Definition: Twentysomething

I’ve had a lot of conversations lately where people I haven’t seen in a while stop talking. They look at me. They squint. Then they go, “You’re not in college anymore, are you?”

Nope, Toto. Not in college anymore. 

In fact, I’ve passed the 1-year mark since college graduation. I have over 12 months of experience living in the “real world.” And the topic of twentysomethings, “boomerang kids,” and the new, extended adolescence keeps coming up in conversation. Adults of the last generation often shake their heads when I tell them I’m living at home, cobbling together freelance English work. “That’s not how it was when I was growing up,” they say. “Kids moved out to go to college and never came back.” 

And we twentysomethings look at each other in desperate frustration. 

The thing is, we’ve been handed a different world than the one our parents grew up in. With digital technology making many human-powered industries obsolete and a global economy that’s in the tank, many of the jobs our parents inherited no longer exist. Opportunity has looked in the mirror and found itself slimmer. 

Life between college graduation and age 30 has always been fraught with decisions. But in this day and age, it’s even more charged with expectations and anxiety. Being a twentysomething can feel like setting out on a cross-country roadtrip with only a city map (or spotty satellite signal, if you take your GPS). You’re young, a little stupid, pretty naive, and doing ping-pong between immense enthusiasm and deflating depression. Most of your life experience comes from hearsay. And yet the decisions in these pivotal years set the course for the rest of your life. I find this quotation by Soren Kierkegaard, Danish theologian and one of my most-admired authors, very true: “Life can only be understood backwards, but it must be lived forward.” 

This is the time when soap-bubble dreams, spacious and unlimited, start to pop or settle down into the more tangible, more limited suds of reality. To choose your life’s course, you want to be a little informed about what you’re supposed to be doing here…what life is about…how to be happy and find meaning on a road that can feel confusing, dangerous, and sometimes disappointing.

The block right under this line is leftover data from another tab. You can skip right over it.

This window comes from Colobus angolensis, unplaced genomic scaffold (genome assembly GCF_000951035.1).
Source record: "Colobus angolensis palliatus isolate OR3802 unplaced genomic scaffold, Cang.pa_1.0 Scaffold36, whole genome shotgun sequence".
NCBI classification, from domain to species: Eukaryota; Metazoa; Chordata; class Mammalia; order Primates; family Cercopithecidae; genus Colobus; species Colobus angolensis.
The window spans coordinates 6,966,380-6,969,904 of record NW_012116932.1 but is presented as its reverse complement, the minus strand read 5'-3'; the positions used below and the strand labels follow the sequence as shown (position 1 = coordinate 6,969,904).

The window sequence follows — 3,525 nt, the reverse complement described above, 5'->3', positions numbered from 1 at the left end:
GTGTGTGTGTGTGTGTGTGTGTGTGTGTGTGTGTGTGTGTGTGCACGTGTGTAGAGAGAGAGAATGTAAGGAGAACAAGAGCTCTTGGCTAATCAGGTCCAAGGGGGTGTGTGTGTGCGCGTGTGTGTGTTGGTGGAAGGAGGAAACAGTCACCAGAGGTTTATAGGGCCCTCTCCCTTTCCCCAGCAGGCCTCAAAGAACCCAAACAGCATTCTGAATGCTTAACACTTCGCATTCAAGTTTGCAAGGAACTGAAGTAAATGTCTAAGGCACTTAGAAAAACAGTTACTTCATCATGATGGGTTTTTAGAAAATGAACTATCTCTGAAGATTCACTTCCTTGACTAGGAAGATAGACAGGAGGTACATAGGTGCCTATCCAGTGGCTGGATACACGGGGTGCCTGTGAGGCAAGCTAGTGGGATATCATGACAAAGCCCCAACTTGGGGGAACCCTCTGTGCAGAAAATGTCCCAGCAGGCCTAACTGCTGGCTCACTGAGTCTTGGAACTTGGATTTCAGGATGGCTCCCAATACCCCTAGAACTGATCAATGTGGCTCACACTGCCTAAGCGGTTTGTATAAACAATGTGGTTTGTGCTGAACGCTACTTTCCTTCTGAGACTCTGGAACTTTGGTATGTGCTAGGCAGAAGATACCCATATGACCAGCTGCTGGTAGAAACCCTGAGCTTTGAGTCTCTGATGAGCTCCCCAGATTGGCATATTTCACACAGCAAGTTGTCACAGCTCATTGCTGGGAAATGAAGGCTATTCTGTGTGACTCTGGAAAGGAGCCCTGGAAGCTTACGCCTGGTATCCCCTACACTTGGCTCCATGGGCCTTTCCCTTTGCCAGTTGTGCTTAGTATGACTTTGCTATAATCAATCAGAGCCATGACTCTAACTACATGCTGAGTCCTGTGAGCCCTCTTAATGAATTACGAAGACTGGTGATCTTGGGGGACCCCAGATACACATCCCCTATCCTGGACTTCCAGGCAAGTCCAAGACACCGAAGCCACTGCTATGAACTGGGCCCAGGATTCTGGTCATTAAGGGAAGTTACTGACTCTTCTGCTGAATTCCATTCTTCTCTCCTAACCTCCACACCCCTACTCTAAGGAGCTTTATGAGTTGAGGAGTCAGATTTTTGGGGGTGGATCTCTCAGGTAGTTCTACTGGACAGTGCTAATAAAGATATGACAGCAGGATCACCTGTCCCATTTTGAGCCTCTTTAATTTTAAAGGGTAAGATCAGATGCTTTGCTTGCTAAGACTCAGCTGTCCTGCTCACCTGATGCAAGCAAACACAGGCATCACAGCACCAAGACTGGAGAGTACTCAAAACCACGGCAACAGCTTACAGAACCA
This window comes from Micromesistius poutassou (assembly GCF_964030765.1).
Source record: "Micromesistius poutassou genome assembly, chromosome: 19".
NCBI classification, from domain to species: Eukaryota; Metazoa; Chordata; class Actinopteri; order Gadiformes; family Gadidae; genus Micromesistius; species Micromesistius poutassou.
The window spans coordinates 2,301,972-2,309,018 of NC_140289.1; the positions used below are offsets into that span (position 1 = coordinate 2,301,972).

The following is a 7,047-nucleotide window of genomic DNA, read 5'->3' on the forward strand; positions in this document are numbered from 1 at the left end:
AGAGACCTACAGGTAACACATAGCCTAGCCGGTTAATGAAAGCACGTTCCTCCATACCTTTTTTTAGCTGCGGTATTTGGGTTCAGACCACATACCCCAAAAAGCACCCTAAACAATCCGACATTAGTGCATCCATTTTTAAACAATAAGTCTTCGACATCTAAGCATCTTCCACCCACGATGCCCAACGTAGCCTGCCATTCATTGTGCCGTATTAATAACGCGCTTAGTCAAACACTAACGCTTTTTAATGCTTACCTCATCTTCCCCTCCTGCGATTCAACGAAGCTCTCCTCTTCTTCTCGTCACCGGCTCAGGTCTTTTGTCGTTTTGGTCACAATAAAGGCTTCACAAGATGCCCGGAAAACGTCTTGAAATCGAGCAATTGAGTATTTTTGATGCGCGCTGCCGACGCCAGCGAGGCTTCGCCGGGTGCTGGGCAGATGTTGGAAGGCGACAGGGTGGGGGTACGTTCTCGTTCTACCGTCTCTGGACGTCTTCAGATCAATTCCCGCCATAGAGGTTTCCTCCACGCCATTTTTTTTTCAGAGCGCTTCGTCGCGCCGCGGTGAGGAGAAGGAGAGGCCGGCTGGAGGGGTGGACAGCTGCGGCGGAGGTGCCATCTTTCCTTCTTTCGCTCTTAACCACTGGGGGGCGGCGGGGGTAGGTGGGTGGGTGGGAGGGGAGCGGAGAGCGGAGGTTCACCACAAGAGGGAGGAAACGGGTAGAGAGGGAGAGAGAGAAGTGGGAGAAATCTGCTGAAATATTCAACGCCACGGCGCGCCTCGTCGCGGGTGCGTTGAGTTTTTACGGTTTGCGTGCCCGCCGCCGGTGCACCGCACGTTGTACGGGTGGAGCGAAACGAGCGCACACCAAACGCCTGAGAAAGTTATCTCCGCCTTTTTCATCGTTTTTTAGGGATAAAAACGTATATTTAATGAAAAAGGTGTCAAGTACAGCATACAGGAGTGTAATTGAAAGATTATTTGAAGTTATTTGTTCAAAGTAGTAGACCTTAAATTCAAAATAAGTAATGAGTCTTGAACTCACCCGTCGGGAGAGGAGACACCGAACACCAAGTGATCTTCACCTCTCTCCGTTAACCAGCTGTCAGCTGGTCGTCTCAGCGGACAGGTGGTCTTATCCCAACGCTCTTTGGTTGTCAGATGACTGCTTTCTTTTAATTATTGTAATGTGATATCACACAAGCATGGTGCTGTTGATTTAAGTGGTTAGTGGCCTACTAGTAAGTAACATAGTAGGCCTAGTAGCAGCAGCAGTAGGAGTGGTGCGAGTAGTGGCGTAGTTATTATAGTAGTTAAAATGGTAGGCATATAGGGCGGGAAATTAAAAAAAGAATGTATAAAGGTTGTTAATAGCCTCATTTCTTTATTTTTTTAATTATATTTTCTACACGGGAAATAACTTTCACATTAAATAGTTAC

So what do you do with a time when it feels like you’re blindly charting the course for the rest of your life? 

Meg Jay, a clinical psychologist writing for the LA Times, pounces on this decade of frustration and anxiety to scold twentysomethings for not growing up at a satisfactory pace (you can read the whole article here). Stop acting like kids and start passing the milestones that will make you an adult, she says.

And what are those milestones? “Make money, get married, buy a house, go to graduate school, start a business, save for college and retirement, and have children.” 

So life is about making money and wearing a ring on your left hand? Whoops. 

An article by economist John Kay paints quite a different picture of purpose (read it here). Forget racking up a fat bank account or having 10 kids. He says that happiness is reached only by a principle he terms “obliquity.” It’s like looking at faint stars: when you aim your eyes directly at them, they disappear from your vision. But when you look just to the side, focusing on something else, you can see them quite clearly. 

Kay quotes John Stuart Mill in saying that “aiming thus at something else, [happy people] arrive at happiness along the way.” To be happy, to enjoy this space of years we are granted, we need to not make “being happy” our goal. We must aim at something bigger than ourselves, bigger than our finances, our relationships, our legacies, in order to truly hit on what matters, what will satisfy the big, dark, frustrated hole inside most twentysomethings. 


Not that finding love or having a savings account can’t be part of that bigger goal. I caught an episode of the show “Secret Millionaire” last night and was inspired to see the enormous power for good in the hands of people blessed with wealth. But buying a house and saving for retirement aren’t like the hokey-pokey: they’re not what it’s all about. 

Kind of a paradox, isn’t it? In order to really be satisfied with life, we have to lose ourselves in working for something bigger. We’re whole only in self-forgetfulness. Jesus said almost just that: “Whoever wants to save his life will lose it, but whoever loses his life for me will find it.” 

So yes, I’m a twentysomething, a year out of college, still living at home, learning how to make a living by my pen. But ask me what I’m doing that’s bigger than myself. Who knows? I might even ask you the same question.